The higher socioeconomic status in young females linked to increased melanoma are six times greater than those in poor neighborhoods because of the high exposure to ultraviolet rays, according to Archives of Dermatology’s new research. Seventy-three percent of these women are more likely to develop melanoma because of their recreational activities that involve intense exposure to UV like playing sports, gardening, or walking, traveling to high altitude or low altitude destinations with greater UV radiation exposure or artificial tanning practices.
In fact, between 1980 and 2004, the US annual incidence among women has increased by fifty percent. However, researchers have cautioned everyone to take precautions regardless of age, skin color, or affluence to help prevent melanoma.
Cutaneous melanoma or commonly known as melanoma, is the most lethal form of skin caner, and the cause of the majority of deaths from skin cancer, killing one person every hour in America. In 2010, approximately 8,700 Americans died of Melanoma.
While melanoma only accounts to four percent of skin cancers, it causes the greatest number of cancer-related deaths worldwide. In the U.K., about 12,8000 people, mostly women are diagnosed with melanoma. It is considered the fifth most common cancer in individuals between the ages of 15 to 34, which is higher than it was three decades ago.
Melanoma, is a skin cells cancer called melanocytes, the pigment-producing cells in the skin that are also present in the eyes, ears, oral and genital mucous membranes, and gastrointestinal tract. During the last five decades occurrences have risen worldwide with concomitant increases in mortality. However, the mortality rate has decreased in the U.S., Canada, and Australia; and it is predominantly curable if diagnosed and treated before it metastasized.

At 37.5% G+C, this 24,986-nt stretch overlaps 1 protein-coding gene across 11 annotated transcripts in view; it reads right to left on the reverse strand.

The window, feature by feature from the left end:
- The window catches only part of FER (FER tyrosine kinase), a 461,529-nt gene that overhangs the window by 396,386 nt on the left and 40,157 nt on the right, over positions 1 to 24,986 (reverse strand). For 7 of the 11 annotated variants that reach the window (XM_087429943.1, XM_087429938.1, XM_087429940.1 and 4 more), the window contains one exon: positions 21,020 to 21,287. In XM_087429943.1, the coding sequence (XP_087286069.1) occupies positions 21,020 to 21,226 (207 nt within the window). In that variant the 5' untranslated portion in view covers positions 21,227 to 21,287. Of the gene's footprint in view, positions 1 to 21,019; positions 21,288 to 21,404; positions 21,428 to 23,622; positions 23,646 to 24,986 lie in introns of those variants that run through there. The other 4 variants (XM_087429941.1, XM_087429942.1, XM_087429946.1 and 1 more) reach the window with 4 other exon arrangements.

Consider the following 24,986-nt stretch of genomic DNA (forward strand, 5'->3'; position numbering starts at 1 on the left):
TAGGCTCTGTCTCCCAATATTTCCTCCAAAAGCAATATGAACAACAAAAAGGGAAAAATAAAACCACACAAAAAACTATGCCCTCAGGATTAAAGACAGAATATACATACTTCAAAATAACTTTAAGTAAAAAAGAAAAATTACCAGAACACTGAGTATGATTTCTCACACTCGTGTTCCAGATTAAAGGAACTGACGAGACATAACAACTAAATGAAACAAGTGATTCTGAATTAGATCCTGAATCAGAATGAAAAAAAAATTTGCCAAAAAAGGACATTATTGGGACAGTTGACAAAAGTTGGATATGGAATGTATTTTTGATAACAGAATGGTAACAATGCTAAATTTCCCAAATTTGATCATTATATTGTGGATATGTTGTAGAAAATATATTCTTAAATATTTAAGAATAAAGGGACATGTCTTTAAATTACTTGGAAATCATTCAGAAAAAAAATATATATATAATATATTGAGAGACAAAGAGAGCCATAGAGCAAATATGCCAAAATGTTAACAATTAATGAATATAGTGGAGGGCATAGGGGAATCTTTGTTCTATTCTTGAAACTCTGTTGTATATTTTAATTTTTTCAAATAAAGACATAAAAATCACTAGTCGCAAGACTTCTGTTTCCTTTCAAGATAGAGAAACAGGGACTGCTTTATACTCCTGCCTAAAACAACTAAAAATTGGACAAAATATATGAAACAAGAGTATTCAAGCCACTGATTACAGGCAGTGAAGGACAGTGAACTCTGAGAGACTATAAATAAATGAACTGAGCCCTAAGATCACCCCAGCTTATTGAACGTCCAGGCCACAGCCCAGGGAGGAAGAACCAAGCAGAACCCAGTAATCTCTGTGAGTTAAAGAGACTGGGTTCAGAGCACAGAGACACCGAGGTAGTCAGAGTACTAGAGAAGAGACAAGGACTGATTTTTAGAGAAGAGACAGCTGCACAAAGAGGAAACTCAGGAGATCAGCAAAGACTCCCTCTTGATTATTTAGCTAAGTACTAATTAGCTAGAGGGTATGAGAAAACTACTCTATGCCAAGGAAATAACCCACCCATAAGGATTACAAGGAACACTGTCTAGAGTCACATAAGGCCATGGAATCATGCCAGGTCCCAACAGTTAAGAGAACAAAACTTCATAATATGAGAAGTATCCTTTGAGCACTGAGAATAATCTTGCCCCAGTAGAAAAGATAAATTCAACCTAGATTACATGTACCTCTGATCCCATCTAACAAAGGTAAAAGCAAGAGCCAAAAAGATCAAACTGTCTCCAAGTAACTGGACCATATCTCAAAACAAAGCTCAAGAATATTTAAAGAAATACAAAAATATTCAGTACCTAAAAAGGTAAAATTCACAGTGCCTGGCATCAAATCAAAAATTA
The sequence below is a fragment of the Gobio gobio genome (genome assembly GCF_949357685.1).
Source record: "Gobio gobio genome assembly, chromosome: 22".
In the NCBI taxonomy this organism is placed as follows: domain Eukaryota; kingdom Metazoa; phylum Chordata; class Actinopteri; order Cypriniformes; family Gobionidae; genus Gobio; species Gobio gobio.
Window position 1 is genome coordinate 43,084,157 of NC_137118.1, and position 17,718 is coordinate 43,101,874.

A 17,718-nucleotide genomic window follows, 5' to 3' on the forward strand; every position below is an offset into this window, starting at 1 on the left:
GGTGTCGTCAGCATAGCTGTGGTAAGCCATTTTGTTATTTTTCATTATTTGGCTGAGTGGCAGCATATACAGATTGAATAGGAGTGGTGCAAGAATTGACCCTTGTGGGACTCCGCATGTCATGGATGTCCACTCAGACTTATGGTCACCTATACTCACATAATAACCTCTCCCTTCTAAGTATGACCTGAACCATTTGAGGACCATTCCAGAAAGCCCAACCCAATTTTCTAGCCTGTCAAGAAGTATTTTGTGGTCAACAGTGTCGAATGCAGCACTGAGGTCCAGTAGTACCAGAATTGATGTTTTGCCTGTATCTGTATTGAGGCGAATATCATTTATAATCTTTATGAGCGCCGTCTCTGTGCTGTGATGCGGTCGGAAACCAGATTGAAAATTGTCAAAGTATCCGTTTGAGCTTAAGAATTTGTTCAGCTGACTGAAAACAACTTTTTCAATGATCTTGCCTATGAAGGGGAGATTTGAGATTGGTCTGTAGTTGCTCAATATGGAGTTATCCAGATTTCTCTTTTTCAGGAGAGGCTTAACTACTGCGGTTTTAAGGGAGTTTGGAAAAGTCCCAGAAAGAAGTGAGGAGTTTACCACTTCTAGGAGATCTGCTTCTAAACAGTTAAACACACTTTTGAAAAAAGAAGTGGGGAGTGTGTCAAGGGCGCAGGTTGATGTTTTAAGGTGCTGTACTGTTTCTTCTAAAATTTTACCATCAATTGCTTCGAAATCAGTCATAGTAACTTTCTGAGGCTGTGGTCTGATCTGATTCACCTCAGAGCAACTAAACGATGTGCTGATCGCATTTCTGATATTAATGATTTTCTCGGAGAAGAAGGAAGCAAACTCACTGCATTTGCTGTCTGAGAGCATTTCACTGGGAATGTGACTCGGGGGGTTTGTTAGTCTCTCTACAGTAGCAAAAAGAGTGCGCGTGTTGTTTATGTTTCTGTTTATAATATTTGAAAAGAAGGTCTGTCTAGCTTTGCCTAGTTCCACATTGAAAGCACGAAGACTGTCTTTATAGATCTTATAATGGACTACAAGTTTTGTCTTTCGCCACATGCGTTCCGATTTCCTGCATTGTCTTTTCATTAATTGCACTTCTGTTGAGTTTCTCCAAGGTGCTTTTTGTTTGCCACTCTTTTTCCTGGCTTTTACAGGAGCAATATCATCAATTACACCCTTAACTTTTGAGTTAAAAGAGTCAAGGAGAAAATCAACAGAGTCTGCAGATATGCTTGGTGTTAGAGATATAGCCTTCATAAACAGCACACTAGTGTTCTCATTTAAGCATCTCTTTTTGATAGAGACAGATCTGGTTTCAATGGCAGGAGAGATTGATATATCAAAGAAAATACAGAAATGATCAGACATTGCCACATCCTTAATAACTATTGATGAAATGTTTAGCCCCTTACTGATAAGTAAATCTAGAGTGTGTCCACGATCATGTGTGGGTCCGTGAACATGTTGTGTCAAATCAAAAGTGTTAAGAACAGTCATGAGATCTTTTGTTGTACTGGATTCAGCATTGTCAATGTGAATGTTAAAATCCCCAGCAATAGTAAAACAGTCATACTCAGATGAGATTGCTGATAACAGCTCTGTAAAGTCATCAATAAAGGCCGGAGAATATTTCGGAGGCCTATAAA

UVA and UVB rays can induce melanoma and other forms of skin cancer. Cumulative sun exposure and blistering sunburns in childhood may increase the risk. People living in Australia, Hawaii, and Florida, where they have more sun, and those using tanning beds and booths increase their exposure and raise their risk of developing skin cancer.
While everyone is at risk, increased factors include a number of moles on the skin, sun exposure, skin types and genetics. People with fairer skin and eyes, those who have had squamous or basal cell carcinoma, compromised immune systems, those with lymphoma, or HIV/AIDS may increase their risk of melanoma.
One out of ten patients diagnosed with melanoma has a family history of the disease. Each person with first-degree relative has fifty percent chance of developing the disease compared to those without. Moles in children with melanoma-prone families can improve their chance of early detection by visiting a physician. The good news is, the survival rate for familial-melanoma is greater compared to non-familial melanomas if on the lookout for the disease.
The role of genetics in skin cancer and melanoma remains unclear, so you cannot reliably say whether it is the sun, family history, or the lifestyle that is a precursor of the risk in the progression of melanoma.
How to protect yourself from melanoma?
Since 65% of skin cancer is attributed to sun exposure. Don’t stay in the sun between 11 am and 4 pm where the sun’s UV rays are strongest. Beware of light clouds because you can get sunburn as 80% of the sun’s rays can still penetrate it.
Wear clothing to cover your arms and legs and use sunglasses with UV protection and wide-brimmed hats. Use sunscreen with the highest SPF containing both UVA AND UVB protections. Examine your freckles and moles every month and check for changes. And don’t forget about reflection because the water, sand, and snow can reflect up to 80% of the UV rays.
Protect yourself from intermittent and intense sun exposure that will lead to sunburn not only during summer, but all year round because it is associated with the development of many melanomas.
Written by: Janet Grace Ortigas